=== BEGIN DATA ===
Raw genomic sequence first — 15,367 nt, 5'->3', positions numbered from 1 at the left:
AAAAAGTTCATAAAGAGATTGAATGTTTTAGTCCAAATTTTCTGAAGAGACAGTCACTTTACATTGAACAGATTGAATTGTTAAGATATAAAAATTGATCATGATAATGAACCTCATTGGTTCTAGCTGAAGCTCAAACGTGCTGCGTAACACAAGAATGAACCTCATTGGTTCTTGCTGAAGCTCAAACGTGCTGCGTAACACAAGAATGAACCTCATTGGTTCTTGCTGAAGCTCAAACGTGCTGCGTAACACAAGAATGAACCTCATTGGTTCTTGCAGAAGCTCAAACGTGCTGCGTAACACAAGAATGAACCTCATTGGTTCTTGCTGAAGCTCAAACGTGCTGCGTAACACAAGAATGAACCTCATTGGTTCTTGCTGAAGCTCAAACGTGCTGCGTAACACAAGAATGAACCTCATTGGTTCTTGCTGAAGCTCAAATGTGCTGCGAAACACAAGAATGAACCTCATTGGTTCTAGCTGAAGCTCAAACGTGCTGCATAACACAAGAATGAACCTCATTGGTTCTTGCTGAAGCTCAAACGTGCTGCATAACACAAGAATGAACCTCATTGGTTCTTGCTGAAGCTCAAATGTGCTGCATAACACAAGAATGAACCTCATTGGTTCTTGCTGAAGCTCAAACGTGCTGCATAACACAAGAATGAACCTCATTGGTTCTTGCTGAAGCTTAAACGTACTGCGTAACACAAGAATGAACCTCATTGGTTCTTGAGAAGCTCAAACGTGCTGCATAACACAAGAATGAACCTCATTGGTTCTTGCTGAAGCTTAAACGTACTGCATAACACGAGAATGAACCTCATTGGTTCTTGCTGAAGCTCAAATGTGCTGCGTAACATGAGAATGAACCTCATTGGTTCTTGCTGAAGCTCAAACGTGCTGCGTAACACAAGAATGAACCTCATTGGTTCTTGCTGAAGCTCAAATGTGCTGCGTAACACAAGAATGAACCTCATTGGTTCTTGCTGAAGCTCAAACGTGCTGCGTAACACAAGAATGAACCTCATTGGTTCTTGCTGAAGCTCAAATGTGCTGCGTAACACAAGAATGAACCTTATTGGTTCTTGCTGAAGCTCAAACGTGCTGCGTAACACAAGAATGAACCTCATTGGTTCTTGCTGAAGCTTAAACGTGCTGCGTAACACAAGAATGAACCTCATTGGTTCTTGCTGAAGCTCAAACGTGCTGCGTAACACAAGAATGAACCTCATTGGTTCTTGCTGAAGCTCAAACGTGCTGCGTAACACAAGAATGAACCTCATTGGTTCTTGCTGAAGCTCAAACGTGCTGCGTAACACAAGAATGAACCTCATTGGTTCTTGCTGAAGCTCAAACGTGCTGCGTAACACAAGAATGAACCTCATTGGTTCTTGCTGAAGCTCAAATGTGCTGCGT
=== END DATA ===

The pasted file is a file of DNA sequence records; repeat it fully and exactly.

Raw genomic sequence first — 15,367 nt, 5'->3', positions numbered from 1 at the left:
AAAAAGTTCATAAAGAGATTGAATGTTTTAGTCCAAATTTTCTGAAGAGACAGTCACTTTACATTGAACAGATTGAATTGTTAAGATATAAAAATTGATCATGATAATGAACCTCATTGGTTCTAGCTGAAGCTCAAACGTGCTGCGTAACACAAGAATGAACCTCATTGGTTCTTGCTGAAGCTCAAACGTGCTGCGTAACACAAGAATGAACCTCATTGGTTCTTGCTGAAGCTCAAACGTGCTGCGTAACACAAGAATGAACCTCATTGGTTCTTGCAGAAGCTCAAACGTGCTGCGTAACACAAGAATGAACCTCATTGGTTCTTGCTGAAGCTCAAACGTGCTGCGTAACACAAGAATGAACCTCATTGGTTCTTGCTGAAGCTCAAACGTGCTGCGTAACACAAGAATGAACCTCATTGGTTCTTGCTGAAGCTCAAATGTGCTGCGAAACACAAGAATGAACCTCATTGGTTCTAGCTGAAGCTCAAACGTGCTGCATAACACAAGAATGAACCTCATTGGTTCTTGCTGAAGCTCAAACGTGCTGCATAACACAAGAATGAACCTCATTGGTTCTTGCTGAAGCTCAAATGTGCTGCATAACACAAGAATGAACCTCATTGGTTCTTGCTGAAGCTCAAACGTGCTGCATAACACAAGAATGAACCTCATTGGTTCTTGCTGAAGCTTAAACGTACTGCGTAACACAAGAATGAACCTCATTGGTTCTTGAGAAGCTCAAACGTGCTGCATAACACAAGAATGAACCTCATTGGTTCTTGCTGAAGCTTAAACGTACTGCATAACACGAGAATGAACCTCATTGGTTCTTGCTGAAGCTCAAATGTGCTGCGTAACATGAGAATGAACCTCATTGGTTCTTGCTGAAGCTCAAACGTGCTGCGTAACACAAGAATGAACCTCATTGGTTCTTGCTGAAGCTCAAATGTGCTGCGTAACACAAGAATGAACCTCATTGGTTCTTGCTGAAGCTCAAACGTGCTGCGTAACACAAGAATGAACCTCATTGGTTCTTGCTGAAGCTCAAATGTGCTGCGTAACACAAGAATGAACCTTATTGGTTCTTGCTGAAGCTCAAACGTGCTGCGTAACACAAGAATGAACCTCATTGGTTCTTGCTGAAGCTTAAACGTGCTGCGTAACACAAGAATGAACCTCATTGGTTCTTGCTGAAGCTCAAACGTGCTGCGTAACACAAGAATGAACCTCATTGGTTCTTGCTGAAGCTCAAACGTGCTGCGTAACACAAGAATGAACCTCATTGGTTCTTGCTGAAGCTCAAACGTGCTGCGTAACACAAGAATGAACCTCATTGGTTCTTGCTGAAGCTCAAACGTGCTGCGTAACACAAGAATGAACCTCATTGGTTCTTGCTGAAGCTCAAATGTGCTGCGT